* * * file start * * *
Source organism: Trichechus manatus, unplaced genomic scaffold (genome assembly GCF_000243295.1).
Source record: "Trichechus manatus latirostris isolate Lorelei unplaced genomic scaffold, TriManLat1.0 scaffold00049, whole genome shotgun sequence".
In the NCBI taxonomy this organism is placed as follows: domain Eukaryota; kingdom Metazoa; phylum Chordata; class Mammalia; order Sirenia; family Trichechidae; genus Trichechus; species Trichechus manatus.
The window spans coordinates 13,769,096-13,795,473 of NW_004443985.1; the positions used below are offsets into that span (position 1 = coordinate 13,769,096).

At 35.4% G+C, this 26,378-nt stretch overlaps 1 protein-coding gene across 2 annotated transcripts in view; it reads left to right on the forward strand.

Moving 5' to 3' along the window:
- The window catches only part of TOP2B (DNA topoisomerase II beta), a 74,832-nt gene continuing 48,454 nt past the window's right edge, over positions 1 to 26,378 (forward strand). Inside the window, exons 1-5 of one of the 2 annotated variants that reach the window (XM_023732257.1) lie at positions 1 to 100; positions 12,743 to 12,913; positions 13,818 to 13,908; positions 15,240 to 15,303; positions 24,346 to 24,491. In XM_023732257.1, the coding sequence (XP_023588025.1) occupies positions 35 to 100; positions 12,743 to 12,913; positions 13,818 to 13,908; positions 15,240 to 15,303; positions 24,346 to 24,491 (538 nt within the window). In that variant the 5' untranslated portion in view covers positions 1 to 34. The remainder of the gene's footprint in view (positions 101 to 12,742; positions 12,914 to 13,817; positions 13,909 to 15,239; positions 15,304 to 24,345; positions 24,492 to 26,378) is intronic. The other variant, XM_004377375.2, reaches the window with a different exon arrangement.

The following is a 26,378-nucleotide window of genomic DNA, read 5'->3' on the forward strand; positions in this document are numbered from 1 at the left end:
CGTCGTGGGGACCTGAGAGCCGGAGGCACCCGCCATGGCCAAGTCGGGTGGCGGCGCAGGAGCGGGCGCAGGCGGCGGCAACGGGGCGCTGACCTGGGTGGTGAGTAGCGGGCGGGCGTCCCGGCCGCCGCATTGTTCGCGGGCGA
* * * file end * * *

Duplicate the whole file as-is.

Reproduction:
Source organism: Trichechus manatus, unplaced genomic scaffold (genome assembly GCF_000243295.1).
Source record: "Trichechus manatus latirostris isolate Lorelei unplaced genomic scaffold, TriManLat1.0 scaffold00049, whole genome shotgun sequence".
In the NCBI taxonomy this organism is placed as follows: domain Eukaryota; kingdom Metazoa; phylum Chordata; class Mammalia; order Sirenia; family Trichechidae; genus Trichechus; species Trichechus manatus.
The window spans coordinates 13,769,096-13,795,473 of NW_004443985.1; the positions used below are offsets into that span (position 1 = coordinate 13,769,096).

At 35.4% G+C, this 26,378-nt stretch overlaps 1 protein-coding gene across 2 annotated transcripts in view; it reads left to right on the forward strand.

Moving 5' to 3' along the window:
- The window catches only part of TOP2B (DNA topoisomerase II beta), a 74,832-nt gene continuing 48,454 nt past the window's right edge, over positions 1 to 26,378 (forward strand). Inside the window, exons 1-5 of one of the 2 annotated variants that reach the window (XM_023732257.1) lie at positions 1 to 100; positions 12,743 to 12,913; positions 13,818 to 13,908; positions 15,240 to 15,303; positions 24,346 to 24,491. In XM_023732257.1, the coding sequence (XP_023588025.1) occupies positions 35 to 100; positions 12,743 to 12,913; positions 13,818 to 13,908; positions 15,240 to 15,303; positions 24,346 to 24,491 (538 nt within the window). In that variant the 5' untranslated portion in view covers positions 1 to 34. The remainder of the gene's footprint in view (positions 101 to 12,742; positions 12,914 to 13,817; positions 13,909 to 15,239; positions 15,304 to 24,345; positions 24,492 to 26,378) is intronic. The other variant, XM_004377375.2, reaches the window with a different exon arrangement.

The following is a 26,378-nucleotide window of genomic DNA, read 5'->3' on the forward strand; positions in this document are numbered from 1 at the left end:
CGTCGTGGGGACCTGAGAGCCGGAGGCACCCGCCATGGCCAAGTCGGGTGGCGGCGCAGGAGCGGGCGCAGGCGGCGGCAACGGGGCGCTGACCTGGGTGGTGAGTAGCGGGCGGGCGTCCCGGCCGCCGCATTGTTCGCGGGCGA